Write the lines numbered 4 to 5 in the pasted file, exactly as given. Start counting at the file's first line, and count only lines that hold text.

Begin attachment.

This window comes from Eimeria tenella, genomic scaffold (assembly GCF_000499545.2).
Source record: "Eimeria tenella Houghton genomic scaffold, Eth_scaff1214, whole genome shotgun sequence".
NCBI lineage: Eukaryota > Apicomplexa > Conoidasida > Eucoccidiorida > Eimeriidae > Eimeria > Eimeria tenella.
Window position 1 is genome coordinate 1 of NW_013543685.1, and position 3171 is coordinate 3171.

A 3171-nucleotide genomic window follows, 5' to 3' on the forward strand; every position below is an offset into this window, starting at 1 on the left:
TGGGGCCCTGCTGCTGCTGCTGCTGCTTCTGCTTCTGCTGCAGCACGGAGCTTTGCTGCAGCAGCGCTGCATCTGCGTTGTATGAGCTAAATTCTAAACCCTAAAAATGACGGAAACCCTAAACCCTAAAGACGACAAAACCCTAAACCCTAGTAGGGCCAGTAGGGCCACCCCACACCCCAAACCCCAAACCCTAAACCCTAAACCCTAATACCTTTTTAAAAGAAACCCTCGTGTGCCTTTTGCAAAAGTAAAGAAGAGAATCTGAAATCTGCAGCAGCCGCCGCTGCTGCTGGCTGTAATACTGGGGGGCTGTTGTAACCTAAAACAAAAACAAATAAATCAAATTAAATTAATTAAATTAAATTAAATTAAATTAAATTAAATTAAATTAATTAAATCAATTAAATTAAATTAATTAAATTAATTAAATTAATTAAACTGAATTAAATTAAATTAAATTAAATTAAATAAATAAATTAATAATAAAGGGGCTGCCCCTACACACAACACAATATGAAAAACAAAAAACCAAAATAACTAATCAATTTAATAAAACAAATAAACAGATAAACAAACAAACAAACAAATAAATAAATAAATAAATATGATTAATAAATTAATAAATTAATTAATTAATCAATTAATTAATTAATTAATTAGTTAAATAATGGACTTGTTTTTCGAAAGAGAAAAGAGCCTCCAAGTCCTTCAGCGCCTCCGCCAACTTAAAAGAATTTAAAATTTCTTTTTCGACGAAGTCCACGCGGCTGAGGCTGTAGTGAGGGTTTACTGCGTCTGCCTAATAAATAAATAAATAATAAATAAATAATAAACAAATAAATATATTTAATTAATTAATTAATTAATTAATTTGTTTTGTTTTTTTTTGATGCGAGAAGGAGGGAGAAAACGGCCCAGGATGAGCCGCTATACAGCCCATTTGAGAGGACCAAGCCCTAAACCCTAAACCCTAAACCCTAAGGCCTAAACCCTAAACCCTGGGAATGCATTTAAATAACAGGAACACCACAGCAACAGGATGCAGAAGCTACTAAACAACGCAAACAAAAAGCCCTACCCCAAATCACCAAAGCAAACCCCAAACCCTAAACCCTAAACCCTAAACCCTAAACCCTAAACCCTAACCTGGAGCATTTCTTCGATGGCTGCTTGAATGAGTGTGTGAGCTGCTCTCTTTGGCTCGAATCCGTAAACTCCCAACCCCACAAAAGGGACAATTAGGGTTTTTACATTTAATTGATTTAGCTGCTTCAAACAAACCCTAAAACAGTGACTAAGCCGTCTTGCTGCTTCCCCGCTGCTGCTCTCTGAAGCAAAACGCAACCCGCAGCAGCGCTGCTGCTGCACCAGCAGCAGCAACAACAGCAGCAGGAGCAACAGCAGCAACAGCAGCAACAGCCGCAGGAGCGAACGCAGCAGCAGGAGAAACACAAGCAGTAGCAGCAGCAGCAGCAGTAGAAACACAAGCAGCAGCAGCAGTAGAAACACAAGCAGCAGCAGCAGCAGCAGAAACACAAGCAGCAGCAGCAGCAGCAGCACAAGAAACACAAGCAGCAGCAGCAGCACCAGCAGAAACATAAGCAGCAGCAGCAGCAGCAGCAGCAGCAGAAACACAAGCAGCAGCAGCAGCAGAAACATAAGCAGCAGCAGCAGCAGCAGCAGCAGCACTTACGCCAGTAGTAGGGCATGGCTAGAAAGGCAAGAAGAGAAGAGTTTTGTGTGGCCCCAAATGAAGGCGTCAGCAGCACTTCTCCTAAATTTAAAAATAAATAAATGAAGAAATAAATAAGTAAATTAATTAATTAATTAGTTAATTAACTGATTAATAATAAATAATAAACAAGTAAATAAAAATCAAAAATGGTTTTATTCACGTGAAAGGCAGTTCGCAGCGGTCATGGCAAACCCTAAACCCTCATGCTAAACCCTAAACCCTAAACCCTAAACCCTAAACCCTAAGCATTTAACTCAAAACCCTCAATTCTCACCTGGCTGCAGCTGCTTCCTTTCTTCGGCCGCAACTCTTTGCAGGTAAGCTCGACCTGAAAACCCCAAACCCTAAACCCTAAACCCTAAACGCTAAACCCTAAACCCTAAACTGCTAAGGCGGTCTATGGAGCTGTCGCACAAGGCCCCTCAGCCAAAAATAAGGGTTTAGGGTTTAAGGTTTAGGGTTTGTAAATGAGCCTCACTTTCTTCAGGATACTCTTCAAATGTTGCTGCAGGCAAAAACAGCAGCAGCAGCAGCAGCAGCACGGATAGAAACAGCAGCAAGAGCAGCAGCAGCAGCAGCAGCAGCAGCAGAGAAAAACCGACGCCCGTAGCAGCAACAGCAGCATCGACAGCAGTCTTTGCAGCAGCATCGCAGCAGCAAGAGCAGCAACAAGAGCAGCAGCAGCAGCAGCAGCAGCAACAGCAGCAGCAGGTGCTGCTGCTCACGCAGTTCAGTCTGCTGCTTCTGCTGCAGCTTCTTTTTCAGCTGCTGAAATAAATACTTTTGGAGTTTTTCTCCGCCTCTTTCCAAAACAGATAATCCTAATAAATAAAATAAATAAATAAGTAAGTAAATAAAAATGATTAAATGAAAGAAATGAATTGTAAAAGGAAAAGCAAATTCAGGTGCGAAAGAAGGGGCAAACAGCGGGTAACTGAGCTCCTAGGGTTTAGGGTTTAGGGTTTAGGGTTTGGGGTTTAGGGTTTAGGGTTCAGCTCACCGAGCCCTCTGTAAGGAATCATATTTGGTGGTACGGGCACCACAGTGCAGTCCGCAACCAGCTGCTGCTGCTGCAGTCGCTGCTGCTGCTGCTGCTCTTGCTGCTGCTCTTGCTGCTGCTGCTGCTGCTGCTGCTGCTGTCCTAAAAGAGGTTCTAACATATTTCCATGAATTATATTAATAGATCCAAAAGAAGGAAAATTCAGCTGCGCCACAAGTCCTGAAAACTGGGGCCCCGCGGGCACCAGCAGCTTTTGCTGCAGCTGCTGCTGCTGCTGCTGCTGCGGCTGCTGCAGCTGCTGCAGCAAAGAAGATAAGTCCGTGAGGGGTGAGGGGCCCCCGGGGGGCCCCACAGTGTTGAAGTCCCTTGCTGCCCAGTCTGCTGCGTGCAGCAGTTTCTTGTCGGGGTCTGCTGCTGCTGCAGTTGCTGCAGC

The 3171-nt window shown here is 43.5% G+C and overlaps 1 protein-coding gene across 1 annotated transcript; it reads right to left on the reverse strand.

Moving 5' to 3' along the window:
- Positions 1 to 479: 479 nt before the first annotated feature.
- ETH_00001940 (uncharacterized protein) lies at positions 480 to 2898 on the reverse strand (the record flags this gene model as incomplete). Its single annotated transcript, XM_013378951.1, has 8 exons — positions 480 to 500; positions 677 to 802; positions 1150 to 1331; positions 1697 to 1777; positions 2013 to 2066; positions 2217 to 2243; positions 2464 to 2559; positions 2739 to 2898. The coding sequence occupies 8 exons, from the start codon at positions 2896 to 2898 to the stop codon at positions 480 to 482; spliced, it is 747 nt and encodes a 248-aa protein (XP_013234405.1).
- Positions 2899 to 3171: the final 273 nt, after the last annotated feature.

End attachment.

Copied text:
Window position 1 is genome coordinate 1 of NW_013543685.1, and position 3171 is coordinate 3171.

A 3171-nucleotide genomic window follows, 5' to 3' on the forward strand; every position below is an offset into this window, starting at 1 on the left: